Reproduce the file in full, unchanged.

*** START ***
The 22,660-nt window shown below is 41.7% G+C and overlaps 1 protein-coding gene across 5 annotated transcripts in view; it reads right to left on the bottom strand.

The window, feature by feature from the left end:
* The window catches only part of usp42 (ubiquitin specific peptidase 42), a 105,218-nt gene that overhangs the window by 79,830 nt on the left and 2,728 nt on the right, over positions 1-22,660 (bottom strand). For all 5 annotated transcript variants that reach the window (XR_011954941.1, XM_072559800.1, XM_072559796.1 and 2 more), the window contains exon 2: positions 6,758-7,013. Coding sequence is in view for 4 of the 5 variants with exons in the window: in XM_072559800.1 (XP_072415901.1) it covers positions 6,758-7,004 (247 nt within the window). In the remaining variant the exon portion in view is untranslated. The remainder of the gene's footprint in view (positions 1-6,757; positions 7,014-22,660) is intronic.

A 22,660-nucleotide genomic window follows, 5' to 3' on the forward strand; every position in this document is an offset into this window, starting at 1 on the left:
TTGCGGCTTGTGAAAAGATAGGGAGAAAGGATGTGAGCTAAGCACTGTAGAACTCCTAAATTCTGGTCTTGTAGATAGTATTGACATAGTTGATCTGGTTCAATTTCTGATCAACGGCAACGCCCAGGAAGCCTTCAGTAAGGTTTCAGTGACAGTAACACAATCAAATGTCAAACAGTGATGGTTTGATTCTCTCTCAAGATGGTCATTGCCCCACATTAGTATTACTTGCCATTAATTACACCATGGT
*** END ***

The 22,660-nt window shown below is 41.7% G+C and overlaps 1 protein-coding gene across 5 annotated transcripts in view; it reads right to left on the bottom strand.

The window, feature by feature from the left end:
* The window catches only part of usp42 (ubiquitin specific peptidase 42), a 105,218-nt gene that overhangs the window by 79,830 nt on the left and 2,728 nt on the right, over positions 1-22,660 (bottom strand). For all 5 annotated transcript variants that reach the window (XR_011954941.1, XM_072559800.1, XM_072559796.1 and 2 more), the window contains exon 2: positions 6,758-7,013. Coding sequence is in view for 4 of the 5 variants with exons in the window: in XM_072559800.1 (XP_072415901.1) it covers positions 6,758-7,004 (247 nt within the window). In the remaining variant the exon portion in view is untranslated. The remainder of the gene's footprint in view (positions 1-6,757; positions 7,014-22,660) is intronic.

A 22,660-nucleotide genomic window follows, 5' to 3' on the forward strand; every position in this document is an offset into this window, starting at 1 on the left:
TTGCGGCTTGTGAAAAGATAGGGAGAAAGGATGTGAGCTAAGCACTGTAGAACTCCTAAATTCTGGTCTTGTAGATAGTATTGACATAGTTGATCTGGTTCAATTTCTGATCAACGGCAACGCCCAGGAAGCCTTCAGTAAGGTTTCAGTGACAGTAACACAATCAAATGTCAAACAGTGATGGTTTGATTCTCTCTCAAGATGGTCATTGCCCCACATTAGTATTACTTGCCATTAATTACACCATGGT